All summer, we’ve seen Miles Sanders work on his hands.
He’ll catch balls from the JUGs machine before practice, he’ll sometimes catch balls from running backs coach Jemal Singleton during special teams periods. Anything he can do to eliminate what was a big problem in his game from last season.
The issue is that the problem has persisted this summer.
“I’m just trying to get better at it,” Sanders said last week. “Get back to how I was my rookie year, just be consistent and confident catching the ball.”
Eliminating drops would be important no matter what. But it’s especially important in Nick Sirianni’s offense.
“This is no secret,” Sirianni said on Saturday. “We really are going to use our running backs in the pass game. We're going to. They create great mismatches in games.”
While Sanders has just a couple drops in team drills this summer, he has also been dropping passes in 1-on-1s and in individual drills. Maybe this wouldn’t be a big deal if we hadn’t watched Sanders lead the league in drops among running backs last season.
In 2020, Sanders saw a steep decline in his production as a receiver and he was plagued by drops. According to ProFootballFocus, Sanders was tied for the NFL lead in drops among running backs with eight. Ezekiel Elliott also had eight but his drop percentage was just 13.3%, while Sanders’ was 22.2%.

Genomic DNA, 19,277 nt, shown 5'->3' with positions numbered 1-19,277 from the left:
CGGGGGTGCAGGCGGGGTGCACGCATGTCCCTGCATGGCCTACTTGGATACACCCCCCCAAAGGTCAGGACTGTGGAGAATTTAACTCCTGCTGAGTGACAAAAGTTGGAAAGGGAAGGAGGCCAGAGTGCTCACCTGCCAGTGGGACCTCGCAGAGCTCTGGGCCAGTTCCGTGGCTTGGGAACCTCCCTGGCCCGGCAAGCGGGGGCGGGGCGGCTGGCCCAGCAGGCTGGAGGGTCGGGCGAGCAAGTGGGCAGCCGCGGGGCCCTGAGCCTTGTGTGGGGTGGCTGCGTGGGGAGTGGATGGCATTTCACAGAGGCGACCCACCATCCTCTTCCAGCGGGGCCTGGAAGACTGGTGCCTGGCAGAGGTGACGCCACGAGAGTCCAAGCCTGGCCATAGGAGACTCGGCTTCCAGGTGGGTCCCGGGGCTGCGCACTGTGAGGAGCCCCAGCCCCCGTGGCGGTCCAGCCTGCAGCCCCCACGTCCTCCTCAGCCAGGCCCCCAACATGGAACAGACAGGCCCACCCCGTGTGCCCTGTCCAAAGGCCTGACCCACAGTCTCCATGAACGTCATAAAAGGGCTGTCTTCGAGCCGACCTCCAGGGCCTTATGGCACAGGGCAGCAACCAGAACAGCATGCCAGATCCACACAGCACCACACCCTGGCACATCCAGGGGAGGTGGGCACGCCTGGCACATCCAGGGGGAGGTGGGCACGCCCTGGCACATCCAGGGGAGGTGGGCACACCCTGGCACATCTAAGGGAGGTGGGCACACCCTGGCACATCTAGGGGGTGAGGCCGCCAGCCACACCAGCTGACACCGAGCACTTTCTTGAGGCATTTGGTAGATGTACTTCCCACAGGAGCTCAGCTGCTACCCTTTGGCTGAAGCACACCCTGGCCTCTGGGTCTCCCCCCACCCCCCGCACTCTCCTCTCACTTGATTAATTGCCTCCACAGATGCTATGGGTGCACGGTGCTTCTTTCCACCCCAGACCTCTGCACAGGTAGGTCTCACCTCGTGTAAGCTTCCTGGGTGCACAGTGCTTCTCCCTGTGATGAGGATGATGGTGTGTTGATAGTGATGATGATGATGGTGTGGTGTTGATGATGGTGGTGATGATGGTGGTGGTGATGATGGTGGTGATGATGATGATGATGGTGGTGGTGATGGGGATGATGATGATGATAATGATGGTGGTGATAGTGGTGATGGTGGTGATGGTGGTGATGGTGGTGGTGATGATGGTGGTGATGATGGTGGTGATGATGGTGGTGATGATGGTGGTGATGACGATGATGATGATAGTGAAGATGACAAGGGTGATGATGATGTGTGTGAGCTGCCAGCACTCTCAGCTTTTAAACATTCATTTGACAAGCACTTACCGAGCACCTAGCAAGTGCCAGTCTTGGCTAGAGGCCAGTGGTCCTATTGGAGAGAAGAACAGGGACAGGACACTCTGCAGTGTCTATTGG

“He's working at it, because he knows he has to continue to improve there,” Sirianni said. “So I love the fact that he's doing that. We've seen Miles drop a couple. Off angle routes is really where we've really seen it, and that's coming back in and looking at the quarterback and the angle that it's coming through. So we're just trying to simulate that as much as possible.”
Sirianni said he once had a receiver who struggled to catch these types of routes before, so he feels like the coaching staff has a blueprint for how to correct the issue. Because Sanders didn’t play in the preseason opener, it looks like his work might be confined to practice.
For his part, Sanders has said he’s been working hard to correct one specific issue. He wants to get his head around faster to become an easier target for quarterbacks. So he sees the issue and is working to correct it.
While Sanders improved as a runner in Year 2, the drop-off in his receiving stats was steep. As a rookie, Sanders caught 50 of 63 targets for 509 yards and 3 touchdowns. Last year, he caught 28 of 52 targets for 197 yards and no touchdowns.
Maybe that rookie season will end up being somewhat of an outlier but Sanders clearly has the ability to be a good receiver out of the backfield. Even if he doesn’t have the most natural hands, he can be special once he pulls the ball in.
Sanders has three-down skills but in order for him to really shine in Sirianni’s offense he has to clean up this issue.
“You go through something. Like this is anything, right?” Sirianni’s said. “You go through an adversity, this receiver dropping passes, and you can either learn from it or do everything you're doing the exact same. So, you learn from it and you add a couple of catching drills to your routine. So, we feel like we've been through this, and we are going to do the same this with Miles.”
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